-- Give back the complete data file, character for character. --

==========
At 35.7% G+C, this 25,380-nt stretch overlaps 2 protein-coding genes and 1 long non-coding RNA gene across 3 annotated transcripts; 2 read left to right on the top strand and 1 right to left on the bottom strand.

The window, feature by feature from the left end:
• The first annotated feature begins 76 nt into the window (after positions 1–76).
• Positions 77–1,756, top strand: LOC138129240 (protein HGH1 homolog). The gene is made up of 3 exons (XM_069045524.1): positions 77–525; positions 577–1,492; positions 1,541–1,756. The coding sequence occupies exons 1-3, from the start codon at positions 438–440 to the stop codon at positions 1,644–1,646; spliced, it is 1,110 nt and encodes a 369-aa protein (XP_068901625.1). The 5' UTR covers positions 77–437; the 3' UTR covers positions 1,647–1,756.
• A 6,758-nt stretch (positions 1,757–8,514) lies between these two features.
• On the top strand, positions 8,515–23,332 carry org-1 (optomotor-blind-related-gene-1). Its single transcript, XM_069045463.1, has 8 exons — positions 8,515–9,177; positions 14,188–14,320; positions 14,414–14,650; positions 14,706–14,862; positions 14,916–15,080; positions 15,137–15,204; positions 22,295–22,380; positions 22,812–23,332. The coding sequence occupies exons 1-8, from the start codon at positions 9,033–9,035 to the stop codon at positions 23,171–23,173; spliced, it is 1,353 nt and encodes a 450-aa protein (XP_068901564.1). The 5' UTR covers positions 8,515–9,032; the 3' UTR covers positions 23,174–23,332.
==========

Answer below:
At 35.7% G+C, this 25,380-nt stretch overlaps 2 protein-coding genes and 1 long non-coding RNA gene across 3 annotated transcripts; 2 read left to right on the top strand and 1 right to left on the bottom strand.

The window, feature by feature from the left end:
• The first annotated feature begins 76 nt into the window (after positions 1–76).
• Positions 77–1,756, top strand: LOC138129240 (protein HGH1 homolog). The gene is made up of 3 exons (XM_069045524.1): positions 77–525; positions 577–1,492; positions 1,541–1,756. The coding sequence occupies exons 1-3, from the start codon at positions 438–440 to the stop codon at positions 1,644–1,646; spliced, it is 1,110 nt and encodes a 369-aa protein (XP_068901625.1). The 5' UTR covers positions 77–437; the 3' UTR covers positions 1,647–1,756.
• A 6,758-nt stretch (positions 1,757–8,514) lies between these two features.
• On the top strand, positions 8,515–23,332 carry org-1 (optomotor-blind-related-gene-1). Its single transcript, XM_069045463.1, has 8 exons — positions 8,515–9,177; positions 14,188–14,320; positions 14,414–14,650; positions 14,706–14,862; positions 14,916–15,080; positions 15,137–15,204; positions 22,295–22,380; positions 22,812–23,332. The coding sequence occupies exons 1-8, from the start codon at positions 9,033–9,035 to the stop codon at positions 23,171–23,173; spliced, it is 1,353 nt and encodes a 450-aa protein (XP_068901564.1). The 5' UTR covers positions 8,515–9,032; the 3' UTR covers positions 23,174–23,332.